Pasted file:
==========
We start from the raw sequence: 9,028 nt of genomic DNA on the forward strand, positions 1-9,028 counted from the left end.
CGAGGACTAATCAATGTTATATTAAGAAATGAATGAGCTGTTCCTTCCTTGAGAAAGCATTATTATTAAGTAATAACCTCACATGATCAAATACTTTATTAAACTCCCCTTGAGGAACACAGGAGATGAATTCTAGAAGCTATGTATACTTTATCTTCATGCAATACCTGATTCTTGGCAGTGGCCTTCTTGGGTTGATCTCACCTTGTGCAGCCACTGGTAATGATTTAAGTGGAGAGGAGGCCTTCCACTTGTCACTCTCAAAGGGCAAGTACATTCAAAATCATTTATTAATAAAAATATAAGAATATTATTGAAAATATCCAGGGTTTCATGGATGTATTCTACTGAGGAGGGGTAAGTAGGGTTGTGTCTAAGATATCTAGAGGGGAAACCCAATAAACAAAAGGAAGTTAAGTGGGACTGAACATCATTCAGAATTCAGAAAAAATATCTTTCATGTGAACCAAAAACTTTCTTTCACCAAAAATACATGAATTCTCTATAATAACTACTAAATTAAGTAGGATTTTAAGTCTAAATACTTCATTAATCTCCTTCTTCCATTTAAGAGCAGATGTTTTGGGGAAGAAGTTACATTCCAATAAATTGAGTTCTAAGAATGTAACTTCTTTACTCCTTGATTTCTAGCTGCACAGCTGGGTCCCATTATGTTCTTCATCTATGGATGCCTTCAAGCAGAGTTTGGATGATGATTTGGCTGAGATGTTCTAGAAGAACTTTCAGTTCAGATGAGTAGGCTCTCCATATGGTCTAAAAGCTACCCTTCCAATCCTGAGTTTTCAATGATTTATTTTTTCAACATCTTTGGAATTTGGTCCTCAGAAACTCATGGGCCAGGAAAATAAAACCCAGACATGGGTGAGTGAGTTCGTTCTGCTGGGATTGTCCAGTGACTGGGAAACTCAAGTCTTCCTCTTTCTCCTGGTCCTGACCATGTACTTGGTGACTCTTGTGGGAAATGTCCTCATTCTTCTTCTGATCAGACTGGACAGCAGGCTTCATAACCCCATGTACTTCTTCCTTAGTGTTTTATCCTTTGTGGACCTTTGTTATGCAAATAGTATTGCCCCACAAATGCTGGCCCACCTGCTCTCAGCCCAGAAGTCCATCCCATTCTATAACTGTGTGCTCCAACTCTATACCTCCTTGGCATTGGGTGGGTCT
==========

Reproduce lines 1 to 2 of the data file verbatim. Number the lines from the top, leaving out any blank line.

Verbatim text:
We start from the raw sequence: 9,028 nt of genomic DNA on the forward strand, positions 1-9,028 counted from the left end.
CGAGGACTAATCAATGTTATATTAAGAAATGAATGAGCTGTTCCTTCCTTGAGAAAGCATTATTATTAAGTAATAACCTCACATGATCAAATACTTTATTAAACTCCCCTTGAGGAACACAGGAGATGAATTCTAGAAGCTATGTATACTTTATCTTCATGCAATACCTGATTCTTGGCAGTGGCCTTCTTGGGTTGATCTCACCTTGTGCAGCCACTGGTAATGATTTAAGTGGAGAGGAGGCCTTCCACTTGTCACTCTCAAAGGGCAAGTACATTCAAAATCATTTATTAATAAAAATATAAGAATATTATTGAAAATATCCAGGGTTTCATGGATGTATTCTACTGAGGAGGGGTAAGTAGGGTTGTGTCTAAGATATCTAGAGGGGAAACCCAATAAACAAAAGGAAGTTAAGTGGGACTGAACATCATTCAGAATTCAGAAAAAATATCTTTCATGTGAACCAAAAACTTTCTTTCACCAAAAATACATGAATTCTCTATAATAACTACTAAATTAAGTAGGATTTTAAGTCTAAATACTTCATTAATCTCCTTCTTCCATTTAAGAGCAGATGTTTTGGGGAAGAAGTTACATTCCAATAAATTGAGTTCTAAGAATGTAACTTCTTTACTCCTTGATTTCTAGCTGCACAGCTGGGTCCCATTATGTTCTTCATCTATGGATGCCTTCAAGCAGAGTTTGGATGATGATTTGGCTGAGATGTTCTAGAAGAACTTTCAGTTCAGATGAGTAGGCTCTCCATATGGTCTAAAAGCTACCCTTCCAATCCTGAGTTTTCAATGATTTATTTTTTCAACATCTTTGGAATTTGGTCCTCAGAAACTCATGGGCCAGGAAAATAAAACCCAGACATGGGTGAGTGAGTTCGTTCTGCTGGGATTGTCCAGTGACTGGGAAACTCAAGTCTTCCTCTTTCTCCTGGTCCTGACCATGTACTTGGTGACTCTTGTGGGAAATGTCCTCATTCTTCTTCTGATCAGACTGGACAGCAGGCTTCATAACCCCATGTACTTCTTCCTTAGTGTTTTATCCTTTGTGGACCTTTGTTATGCAAATAGTATTGCCCCACAAATGCTGGCCCACCTGCTCTCAGCCCAGAAGTCCATCCCATTCTATAACTGTGTGCTCCAACTCTATACCTCCTTGGCATTGGGTGGGTCT